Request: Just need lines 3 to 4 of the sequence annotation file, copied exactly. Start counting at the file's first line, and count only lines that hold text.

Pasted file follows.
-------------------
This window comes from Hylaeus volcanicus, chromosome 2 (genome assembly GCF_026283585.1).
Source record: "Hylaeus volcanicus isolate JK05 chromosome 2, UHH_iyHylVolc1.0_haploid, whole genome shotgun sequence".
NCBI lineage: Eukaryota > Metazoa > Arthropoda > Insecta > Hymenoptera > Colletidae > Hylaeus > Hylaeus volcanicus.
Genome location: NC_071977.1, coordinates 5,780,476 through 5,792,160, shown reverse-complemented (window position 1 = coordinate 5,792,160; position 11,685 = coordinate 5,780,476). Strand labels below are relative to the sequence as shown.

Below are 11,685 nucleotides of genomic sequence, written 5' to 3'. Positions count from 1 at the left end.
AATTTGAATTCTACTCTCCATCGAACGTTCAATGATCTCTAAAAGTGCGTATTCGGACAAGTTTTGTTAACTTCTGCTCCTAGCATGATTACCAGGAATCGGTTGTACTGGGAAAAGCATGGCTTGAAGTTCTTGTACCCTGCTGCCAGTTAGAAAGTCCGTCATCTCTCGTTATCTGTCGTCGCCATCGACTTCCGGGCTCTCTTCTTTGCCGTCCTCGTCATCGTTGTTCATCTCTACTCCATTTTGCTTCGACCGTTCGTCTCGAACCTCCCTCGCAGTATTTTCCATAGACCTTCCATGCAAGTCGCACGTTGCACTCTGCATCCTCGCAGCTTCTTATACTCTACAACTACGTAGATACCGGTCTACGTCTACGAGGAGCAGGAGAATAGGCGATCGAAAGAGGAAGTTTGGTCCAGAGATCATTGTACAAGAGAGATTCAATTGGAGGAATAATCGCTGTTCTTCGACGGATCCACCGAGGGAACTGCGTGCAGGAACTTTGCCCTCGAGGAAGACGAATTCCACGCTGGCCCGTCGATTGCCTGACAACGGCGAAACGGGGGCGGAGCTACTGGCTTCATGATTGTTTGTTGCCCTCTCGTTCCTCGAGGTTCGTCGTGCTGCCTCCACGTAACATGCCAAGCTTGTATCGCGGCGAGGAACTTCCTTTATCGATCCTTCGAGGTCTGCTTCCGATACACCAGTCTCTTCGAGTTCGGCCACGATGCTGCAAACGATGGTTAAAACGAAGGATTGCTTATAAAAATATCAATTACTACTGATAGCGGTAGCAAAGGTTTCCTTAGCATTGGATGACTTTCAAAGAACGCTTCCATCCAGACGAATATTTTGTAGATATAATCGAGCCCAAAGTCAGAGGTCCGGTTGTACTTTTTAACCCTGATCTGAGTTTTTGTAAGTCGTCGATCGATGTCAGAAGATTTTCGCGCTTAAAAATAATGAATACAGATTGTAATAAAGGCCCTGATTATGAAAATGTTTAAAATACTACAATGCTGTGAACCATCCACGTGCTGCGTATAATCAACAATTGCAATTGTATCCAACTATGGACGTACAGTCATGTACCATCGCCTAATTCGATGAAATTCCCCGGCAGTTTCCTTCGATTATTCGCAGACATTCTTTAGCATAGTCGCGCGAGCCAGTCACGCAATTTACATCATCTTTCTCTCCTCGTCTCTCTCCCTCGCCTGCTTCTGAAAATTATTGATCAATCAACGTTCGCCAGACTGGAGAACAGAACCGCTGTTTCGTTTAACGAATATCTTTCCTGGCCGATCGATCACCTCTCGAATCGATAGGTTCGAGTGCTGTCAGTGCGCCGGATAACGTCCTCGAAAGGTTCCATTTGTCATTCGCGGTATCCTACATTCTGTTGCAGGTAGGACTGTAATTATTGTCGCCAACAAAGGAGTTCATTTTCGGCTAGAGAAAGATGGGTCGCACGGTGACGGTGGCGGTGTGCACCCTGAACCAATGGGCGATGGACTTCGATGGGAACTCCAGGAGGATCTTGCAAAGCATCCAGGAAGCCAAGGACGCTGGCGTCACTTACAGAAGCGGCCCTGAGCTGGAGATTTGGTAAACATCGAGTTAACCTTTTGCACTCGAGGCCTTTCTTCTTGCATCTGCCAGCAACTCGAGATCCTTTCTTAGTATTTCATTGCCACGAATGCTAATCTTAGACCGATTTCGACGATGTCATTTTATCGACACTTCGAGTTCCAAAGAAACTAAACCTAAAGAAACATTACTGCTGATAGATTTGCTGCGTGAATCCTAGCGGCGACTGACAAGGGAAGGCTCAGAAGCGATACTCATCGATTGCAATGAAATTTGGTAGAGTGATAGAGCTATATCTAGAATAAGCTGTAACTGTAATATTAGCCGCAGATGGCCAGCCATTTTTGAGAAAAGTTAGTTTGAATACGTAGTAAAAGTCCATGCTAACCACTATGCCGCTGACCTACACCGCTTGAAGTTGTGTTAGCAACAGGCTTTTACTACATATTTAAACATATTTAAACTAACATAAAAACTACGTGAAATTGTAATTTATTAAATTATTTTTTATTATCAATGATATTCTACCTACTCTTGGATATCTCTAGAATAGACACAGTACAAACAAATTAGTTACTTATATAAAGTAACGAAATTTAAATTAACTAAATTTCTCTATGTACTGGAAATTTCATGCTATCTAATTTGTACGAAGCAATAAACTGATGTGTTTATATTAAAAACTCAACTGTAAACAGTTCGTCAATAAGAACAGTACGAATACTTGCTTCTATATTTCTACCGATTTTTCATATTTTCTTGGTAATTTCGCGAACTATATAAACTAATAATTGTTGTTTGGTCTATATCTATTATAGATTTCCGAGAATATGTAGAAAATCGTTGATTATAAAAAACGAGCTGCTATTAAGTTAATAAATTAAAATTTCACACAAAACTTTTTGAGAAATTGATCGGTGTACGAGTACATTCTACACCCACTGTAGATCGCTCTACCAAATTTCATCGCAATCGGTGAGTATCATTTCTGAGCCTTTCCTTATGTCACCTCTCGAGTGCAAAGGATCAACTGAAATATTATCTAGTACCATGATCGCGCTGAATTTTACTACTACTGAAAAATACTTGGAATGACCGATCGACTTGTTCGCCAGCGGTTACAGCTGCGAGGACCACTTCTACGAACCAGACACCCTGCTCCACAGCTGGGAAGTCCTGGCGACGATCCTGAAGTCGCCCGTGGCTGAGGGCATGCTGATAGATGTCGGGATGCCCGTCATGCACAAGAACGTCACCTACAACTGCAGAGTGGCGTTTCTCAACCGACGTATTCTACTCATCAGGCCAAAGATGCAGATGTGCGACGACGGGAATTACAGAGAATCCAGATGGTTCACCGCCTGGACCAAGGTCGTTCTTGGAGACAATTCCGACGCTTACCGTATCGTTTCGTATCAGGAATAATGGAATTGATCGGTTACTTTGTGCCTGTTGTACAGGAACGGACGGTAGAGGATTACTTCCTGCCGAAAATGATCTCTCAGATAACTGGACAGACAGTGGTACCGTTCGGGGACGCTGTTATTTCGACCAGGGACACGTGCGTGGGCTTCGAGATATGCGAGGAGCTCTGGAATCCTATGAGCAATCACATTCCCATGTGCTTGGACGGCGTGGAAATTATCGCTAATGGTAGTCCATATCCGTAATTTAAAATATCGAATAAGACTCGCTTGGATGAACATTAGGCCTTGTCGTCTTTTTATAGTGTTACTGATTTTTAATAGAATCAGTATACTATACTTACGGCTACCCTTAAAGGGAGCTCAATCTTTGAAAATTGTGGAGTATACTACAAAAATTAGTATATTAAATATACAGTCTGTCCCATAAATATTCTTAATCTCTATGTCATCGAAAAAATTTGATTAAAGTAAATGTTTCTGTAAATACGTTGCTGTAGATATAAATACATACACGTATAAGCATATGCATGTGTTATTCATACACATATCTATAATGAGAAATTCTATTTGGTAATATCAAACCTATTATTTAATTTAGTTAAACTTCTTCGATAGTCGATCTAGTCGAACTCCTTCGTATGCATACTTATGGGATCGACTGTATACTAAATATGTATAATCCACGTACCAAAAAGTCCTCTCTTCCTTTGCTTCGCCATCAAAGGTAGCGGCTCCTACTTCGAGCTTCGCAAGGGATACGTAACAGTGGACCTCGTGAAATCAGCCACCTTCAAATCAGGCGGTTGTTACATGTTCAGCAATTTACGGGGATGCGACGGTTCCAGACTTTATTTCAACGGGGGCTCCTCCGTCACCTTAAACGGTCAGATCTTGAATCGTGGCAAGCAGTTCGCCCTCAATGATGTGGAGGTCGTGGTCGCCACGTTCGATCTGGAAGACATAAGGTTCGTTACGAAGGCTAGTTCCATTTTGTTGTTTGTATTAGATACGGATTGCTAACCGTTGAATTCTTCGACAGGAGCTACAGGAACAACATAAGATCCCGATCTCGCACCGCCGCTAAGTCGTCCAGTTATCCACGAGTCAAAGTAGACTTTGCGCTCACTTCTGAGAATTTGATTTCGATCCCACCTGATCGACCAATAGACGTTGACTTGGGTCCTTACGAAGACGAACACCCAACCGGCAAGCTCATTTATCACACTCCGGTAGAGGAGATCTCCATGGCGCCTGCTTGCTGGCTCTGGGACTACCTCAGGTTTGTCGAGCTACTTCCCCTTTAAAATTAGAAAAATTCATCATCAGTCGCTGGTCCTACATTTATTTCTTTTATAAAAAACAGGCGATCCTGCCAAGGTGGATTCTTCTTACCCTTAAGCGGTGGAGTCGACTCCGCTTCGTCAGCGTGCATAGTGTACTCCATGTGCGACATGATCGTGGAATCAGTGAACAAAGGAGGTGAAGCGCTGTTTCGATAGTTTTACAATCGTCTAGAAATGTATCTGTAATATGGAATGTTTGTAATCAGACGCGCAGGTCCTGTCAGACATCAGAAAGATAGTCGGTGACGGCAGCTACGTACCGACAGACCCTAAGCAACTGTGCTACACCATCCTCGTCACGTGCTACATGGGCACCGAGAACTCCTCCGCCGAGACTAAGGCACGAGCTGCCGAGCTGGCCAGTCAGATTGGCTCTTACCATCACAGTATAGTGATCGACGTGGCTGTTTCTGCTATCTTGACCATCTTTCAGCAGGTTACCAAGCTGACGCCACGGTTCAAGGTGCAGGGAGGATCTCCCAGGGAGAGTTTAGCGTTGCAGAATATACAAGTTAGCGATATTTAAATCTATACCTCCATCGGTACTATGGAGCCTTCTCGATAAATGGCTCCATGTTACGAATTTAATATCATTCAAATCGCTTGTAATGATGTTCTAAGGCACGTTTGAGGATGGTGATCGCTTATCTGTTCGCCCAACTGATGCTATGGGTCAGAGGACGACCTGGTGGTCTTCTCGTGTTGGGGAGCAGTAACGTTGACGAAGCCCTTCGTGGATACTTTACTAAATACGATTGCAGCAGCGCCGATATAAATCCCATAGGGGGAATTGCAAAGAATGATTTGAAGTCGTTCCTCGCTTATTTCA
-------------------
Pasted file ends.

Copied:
NCBI lineage: Eukaryota > Metazoa > Arthropoda > Insecta > Hymenoptera > Colletidae > Hylaeus > Hylaeus volcanicus.
Genome location: NC_071977.1, coordinates 5,780,476 through 5,792,160, shown reverse-complemented (window position 1 = coordinate 5,792,160; position 11,685 = coordinate 5,780,476). Strand labels below are relative to the sequence as shown.